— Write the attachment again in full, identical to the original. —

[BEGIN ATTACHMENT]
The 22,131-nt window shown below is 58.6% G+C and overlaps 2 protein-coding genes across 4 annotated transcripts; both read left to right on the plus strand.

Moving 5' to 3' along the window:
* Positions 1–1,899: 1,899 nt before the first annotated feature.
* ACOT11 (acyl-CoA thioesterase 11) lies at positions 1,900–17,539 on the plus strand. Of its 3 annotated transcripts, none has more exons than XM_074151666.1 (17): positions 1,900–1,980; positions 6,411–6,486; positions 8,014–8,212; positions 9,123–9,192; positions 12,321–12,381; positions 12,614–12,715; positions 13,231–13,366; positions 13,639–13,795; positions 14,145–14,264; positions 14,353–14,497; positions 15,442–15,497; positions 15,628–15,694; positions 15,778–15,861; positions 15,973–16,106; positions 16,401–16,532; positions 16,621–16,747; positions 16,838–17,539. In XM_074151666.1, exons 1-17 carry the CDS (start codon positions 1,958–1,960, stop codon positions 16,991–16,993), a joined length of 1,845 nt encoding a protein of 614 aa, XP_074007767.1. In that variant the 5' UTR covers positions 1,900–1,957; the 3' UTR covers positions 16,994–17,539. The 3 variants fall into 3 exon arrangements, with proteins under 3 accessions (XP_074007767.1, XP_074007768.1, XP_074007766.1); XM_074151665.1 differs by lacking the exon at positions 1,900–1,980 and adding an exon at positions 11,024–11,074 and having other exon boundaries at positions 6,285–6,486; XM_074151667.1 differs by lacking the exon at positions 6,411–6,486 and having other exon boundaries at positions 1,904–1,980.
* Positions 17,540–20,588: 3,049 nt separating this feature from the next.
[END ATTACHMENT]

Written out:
The 22,131-nt window shown below is 58.6% G+C and overlaps 2 protein-coding genes across 4 annotated transcripts; both read left to right on the plus strand.

Moving 5' to 3' along the window:
* Positions 1–1,899: 1,899 nt before the first annotated feature.
* ACOT11 (acyl-CoA thioesterase 11) lies at positions 1,900–17,539 on the plus strand. Of its 3 annotated transcripts, none has more exons than XM_074151666.1 (17): positions 1,900–1,980; positions 6,411–6,486; positions 8,014–8,212; positions 9,123–9,192; positions 12,321–12,381; positions 12,614–12,715; positions 13,231–13,366; positions 13,639–13,795; positions 14,145–14,264; positions 14,353–14,497; positions 15,442–15,497; positions 15,628–15,694; positions 15,778–15,861; positions 15,973–16,106; positions 16,401–16,532; positions 16,621–16,747; positions 16,838–17,539. In XM_074151666.1, exons 1-17 carry the CDS (start codon positions 1,958–1,960, stop codon positions 16,991–16,993), a joined length of 1,845 nt encoding a protein of 614 aa, XP_074007767.1. In that variant the 5' UTR covers positions 1,900–1,957; the 3' UTR covers positions 16,994–17,539. The 3 variants fall into 3 exon arrangements, with proteins under 3 accessions (XP_074007767.1, XP_074007768.1, XP_074007766.1); XM_074151665.1 differs by lacking the exon at positions 1,900–1,980 and adding an exon at positions 11,024–11,074 and having other exon boundaries at positions 6,285–6,486; XM_074151667.1 differs by lacking the exon at positions 6,411–6,486 and having other exon boundaries at positions 1,904–1,980.
* Positions 17,540–20,588: 3,049 nt separating this feature from the next.